Theiling Online    Sitemap    Conlang Mailing List HQ   

Re: New Language

From:Nik Taylor <fortytwo@...>
Date:Saturday, March 31, 2001, 22:08
I am working on a conlang with an online friend.  The name of this
language is Kinikte, -te = language, the people who speak it are the
Kinikxe, and their homeland is Kiniklin.

Stops: p t k b d g
Nasals: m n n'/ñ (n' and ñ are simply different romanizations)
Fricatives: f s x v z j h
   X and J are /S/ and /Z/ respectively.  /f/ and /v/ are probably
Liquids: l r
Glides: w y
Vowels: i e ay u o a
   ay represents /a/ or /&/, a represents /A/; ay is often written as a
   if there is no ambiguity (see below)
Syllable: C(l,r,w,y)V(C)
   h, w, and y cannot be syllably final.
   We haven't decided on exactly what combinations are legal.
Voiceless stops, nasals, voiceless fricatives, and liquids can all be
geminate.  Doubled voiced stops (which can occur in inflections) become
nasal-stop sequences, e.g., bb -> mb, doubled voiced fricatives are
degeminated, e.g., vv -> v

Vowel harmony: All vowels must be either front or back (recent loan
   words might violate this), for this reason, {ay} only needs to be
   written in words containing only low vowels
S/X and Z/J: Originally, s and x were allophones, as were z and j.  X
   and J occured before front vowels, S and Z before back vowels.
   That's still true in native words, and is active in inflectional
   morphology, but loan words have caused occurences of s and z before
   front vowels, and x and j before back ones.

Assimilation: Generally speaking, voice assimilates rightward, so that
pz -> ps, bs -> bz, ms -> mz.  An exception is prefixes.
Consonant-final prefixes assimilate to the root, ex-geges -> ejgeges (I
erred).  Nasal-final prefixes normally are an exception, e.g., an-kotus
-> ankotus (I see), but auxiliaries are an exception, an-sogas ->
anzogas (I can).

Minimal Word: All words, with the exception of gramatical words, such as
postpositions, conjunctions, unstressed pronouns, and the like, must be
at least two syllables.  Some roots are monosyllabic, but if they occur
without affixes, then -i/-u is added to the end, -yi/-wu if the root is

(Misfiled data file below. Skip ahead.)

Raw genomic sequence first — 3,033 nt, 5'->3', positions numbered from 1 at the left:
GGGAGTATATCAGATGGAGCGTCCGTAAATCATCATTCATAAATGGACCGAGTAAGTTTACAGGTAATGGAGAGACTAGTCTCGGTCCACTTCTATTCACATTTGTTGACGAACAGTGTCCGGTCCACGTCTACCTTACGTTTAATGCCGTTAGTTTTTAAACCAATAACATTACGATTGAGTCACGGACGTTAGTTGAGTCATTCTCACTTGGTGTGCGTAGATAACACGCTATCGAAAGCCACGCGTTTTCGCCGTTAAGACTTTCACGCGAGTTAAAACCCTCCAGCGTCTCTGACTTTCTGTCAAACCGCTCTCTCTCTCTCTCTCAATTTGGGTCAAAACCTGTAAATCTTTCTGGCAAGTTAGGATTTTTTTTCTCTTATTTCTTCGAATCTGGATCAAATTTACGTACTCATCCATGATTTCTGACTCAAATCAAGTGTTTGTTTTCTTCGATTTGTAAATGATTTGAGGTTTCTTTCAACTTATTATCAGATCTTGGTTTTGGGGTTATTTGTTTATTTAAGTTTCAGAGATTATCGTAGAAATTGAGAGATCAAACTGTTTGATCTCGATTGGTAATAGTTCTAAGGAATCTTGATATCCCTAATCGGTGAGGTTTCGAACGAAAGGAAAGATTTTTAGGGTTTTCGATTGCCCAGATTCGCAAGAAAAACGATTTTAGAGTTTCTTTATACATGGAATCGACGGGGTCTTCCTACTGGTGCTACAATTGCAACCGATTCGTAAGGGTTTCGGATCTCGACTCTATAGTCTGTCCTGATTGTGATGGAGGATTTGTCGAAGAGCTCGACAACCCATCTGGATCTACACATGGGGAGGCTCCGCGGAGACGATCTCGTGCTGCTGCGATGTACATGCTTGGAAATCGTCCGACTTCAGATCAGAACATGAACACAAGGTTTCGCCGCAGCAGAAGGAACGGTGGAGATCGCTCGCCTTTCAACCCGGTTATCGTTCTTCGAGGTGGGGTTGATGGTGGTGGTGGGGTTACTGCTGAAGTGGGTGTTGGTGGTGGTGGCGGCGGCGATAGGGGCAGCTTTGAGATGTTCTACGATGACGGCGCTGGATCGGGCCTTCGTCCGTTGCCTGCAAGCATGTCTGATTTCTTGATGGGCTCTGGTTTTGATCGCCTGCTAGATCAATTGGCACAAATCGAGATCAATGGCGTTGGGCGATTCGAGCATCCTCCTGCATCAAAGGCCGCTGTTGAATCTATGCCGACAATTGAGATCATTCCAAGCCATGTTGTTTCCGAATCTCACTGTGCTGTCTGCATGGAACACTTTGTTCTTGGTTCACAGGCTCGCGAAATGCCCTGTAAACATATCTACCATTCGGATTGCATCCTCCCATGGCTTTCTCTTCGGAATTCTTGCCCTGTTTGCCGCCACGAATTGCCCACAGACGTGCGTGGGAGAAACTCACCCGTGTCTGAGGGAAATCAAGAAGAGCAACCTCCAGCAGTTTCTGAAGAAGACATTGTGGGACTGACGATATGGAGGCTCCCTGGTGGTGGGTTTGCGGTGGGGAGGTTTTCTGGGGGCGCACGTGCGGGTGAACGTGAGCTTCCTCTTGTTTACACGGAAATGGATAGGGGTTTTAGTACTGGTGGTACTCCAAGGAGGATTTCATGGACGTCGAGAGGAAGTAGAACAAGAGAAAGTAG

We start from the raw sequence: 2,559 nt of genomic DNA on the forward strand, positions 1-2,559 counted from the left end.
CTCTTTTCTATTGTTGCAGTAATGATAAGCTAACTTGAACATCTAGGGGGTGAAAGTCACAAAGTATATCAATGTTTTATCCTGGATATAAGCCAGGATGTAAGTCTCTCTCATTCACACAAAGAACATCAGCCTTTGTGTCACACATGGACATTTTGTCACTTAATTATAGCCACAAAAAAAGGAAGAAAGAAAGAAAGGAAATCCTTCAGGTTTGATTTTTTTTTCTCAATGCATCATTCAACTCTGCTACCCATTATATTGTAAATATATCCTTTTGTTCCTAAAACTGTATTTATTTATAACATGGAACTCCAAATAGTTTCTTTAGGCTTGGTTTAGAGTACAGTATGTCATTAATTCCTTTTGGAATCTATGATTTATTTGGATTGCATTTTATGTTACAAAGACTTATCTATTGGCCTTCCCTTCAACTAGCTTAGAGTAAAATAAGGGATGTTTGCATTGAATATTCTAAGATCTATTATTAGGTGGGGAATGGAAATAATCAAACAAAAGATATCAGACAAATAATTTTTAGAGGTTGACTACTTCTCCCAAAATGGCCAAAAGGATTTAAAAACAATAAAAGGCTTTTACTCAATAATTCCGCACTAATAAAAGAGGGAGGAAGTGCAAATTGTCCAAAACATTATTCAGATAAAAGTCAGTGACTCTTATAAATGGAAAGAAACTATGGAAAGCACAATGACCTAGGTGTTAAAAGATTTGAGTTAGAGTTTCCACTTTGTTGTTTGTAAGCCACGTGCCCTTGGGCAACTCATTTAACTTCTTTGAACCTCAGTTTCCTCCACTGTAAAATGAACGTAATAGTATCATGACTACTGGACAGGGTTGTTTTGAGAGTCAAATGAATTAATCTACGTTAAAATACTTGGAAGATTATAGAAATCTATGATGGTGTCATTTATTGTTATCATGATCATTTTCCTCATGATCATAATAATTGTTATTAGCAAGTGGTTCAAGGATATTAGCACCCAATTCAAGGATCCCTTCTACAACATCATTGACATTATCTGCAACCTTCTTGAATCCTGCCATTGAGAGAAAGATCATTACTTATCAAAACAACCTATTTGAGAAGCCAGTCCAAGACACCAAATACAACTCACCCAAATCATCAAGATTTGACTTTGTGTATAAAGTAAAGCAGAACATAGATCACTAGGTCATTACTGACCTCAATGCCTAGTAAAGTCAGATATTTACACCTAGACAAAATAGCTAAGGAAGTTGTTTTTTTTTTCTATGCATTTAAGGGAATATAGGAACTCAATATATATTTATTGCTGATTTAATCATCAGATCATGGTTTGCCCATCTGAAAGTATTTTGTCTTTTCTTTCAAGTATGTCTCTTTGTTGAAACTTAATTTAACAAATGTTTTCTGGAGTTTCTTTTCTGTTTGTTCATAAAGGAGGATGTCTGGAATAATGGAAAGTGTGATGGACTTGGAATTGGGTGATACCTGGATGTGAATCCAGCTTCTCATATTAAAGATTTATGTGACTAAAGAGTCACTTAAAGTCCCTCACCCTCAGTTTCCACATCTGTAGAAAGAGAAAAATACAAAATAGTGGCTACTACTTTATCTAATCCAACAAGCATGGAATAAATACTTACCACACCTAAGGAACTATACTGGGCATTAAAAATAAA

vowel-final.  For example, the root mok (fish) becomes moku in the
nomative singular, which normally carries no suffix.

Stress: Stress is bidirectional in Kinikte.  The primary stress is
placed on the penultimate syllable.  Secondary stress is on odd-numbered
syllables, except that the antepenult is never stressed.  For example:
(Using accutes for primary stress, grave for secondary)
Hantákex (I bite)
Hàntikákex (I am bitten)
Hàntikakéxxi (I am not bitten)
Hàntaketákex (I chew)
Hàntikàketákex (I am chewed)
Hàntikàketakéxxi (I am not chewed)

Stressed vowels in open syllables are automatically lengthened.  E.g.,

Format for all affixes will be C/V, that is, the form used with
consonants followed by the form used for vowels, so hex-/hetx- means,
"use hex- before consonants, hetx- before vowels", also, keep in mind
that vowel harmony is active, as is the s/x and z/j alternations, so
that prefix actually has four forms, hex-, hos-, hetx-, hots-; front is
the default form
Tense is marked by prefixes
Remote Past (Before yesterday): Hex-/hetx-
Distant Past (Yesterday): He-/h-
Past (Earlier today): Ne-/Ney-
Near Past (Just happened): Lep-/Lepp-
Present: Han-/hann-
Near Future: Tik-/Tikk-
Future: Gi-/Gitt-
Distant Future: Ti-/Tiv-
Remote Future: Hij-/Hidj-
Note that Lep- becomes Lem- before b-, while Tik- becomes Tin'- before
g-, because of voicing assimilation + the ban on doubled voiced stops,
while hex- and hij- become he- and hi- before initial j; ho- and hu-
before initial z.

Voice is marked with an infix that precedes the first vowel
Active: -
Passive: -ik-
Reflexive: -ix-
Reciprocative: -ar-

Combination mood and person are marked with affixes
Declarative 1st Person: -xa/-x
Negative 1st Person: -xi/-xxi
Positive Question 1st Person: -re/-r
Negative Question 1st Person: -xir/-xxir
Declarative 2nd Person: -kay/-k
Neg. 2nd: -i/-yi (-u/-wu)
Pos. Q. 2nd: -me/-m
Neg. Q. 2nd: -im/-yim
Dec. 3rd: -
Neg. 3rd: -fi/-ffi
Pos. Q. 3rd: -ne/-n
Neg. Q. 3rd: -fin/-ffin

Nouns are inflected for 9 cases and 3 numbers (singular, dual, plural)
          Sing          Dual          Plural
Intrans   -             -xi/-x        -ki/-k
Ergative  -             -xi/-xxi      -ki/-kki
Prim Obj  -im/-m        -xim/-xxim    -kim/-kkim
Sec Obj   -ep/-p        -xep/-xxep    -kep/-kkep
Construct -ij/-j        -xij/-xxij    -kij/-kkij
Locative  -iv/-v        -xiv/-xxiv    -kiv/-kkiv
Allative  -val          -xival/-xfal  -kival/-kfal
Ablative  -var          -xivar/-xfar  -kivar/-kfar

Intransitive is used with intransitive verbs
Primary Object refers to the direct object of a monotransitive verb, or
the indirect object of a ditransitive verb.  Secondary object is the
direct object of a ditransitive verb.  E.g.:
The man-intrans fell
The man-erg hit the boy-PO
The man-erg gave the boy-PO a cake-SO
Passive converts the Primary object to ergative/intransitive.  Thus:
The boy-intrans was hit
The boy-erg was given a cake-SO
Possessives are indicated by inflecting the *possessed* noun in the
construct case.  Thus:
The boy's father bought a cake
The boy-erg father-const bought cake-PO

Adjectives are inflected like nouns.  Degrees of comparison are marked
with suffixes:
Comparative: -pi/-ppi
Superlative: -je/-j
Equalitative: -te/-tte
Adverb: -ra/-rra
Adjectives precede the noun.

Cenedl heb iaith, cenedl heb galon
A nation without a language is a nation without a heart - Welsh proverb
ICQ: 18656696
AIM Screen-Name: NikTaylor42


Christophe Grandsire <christophe.grandsire@...>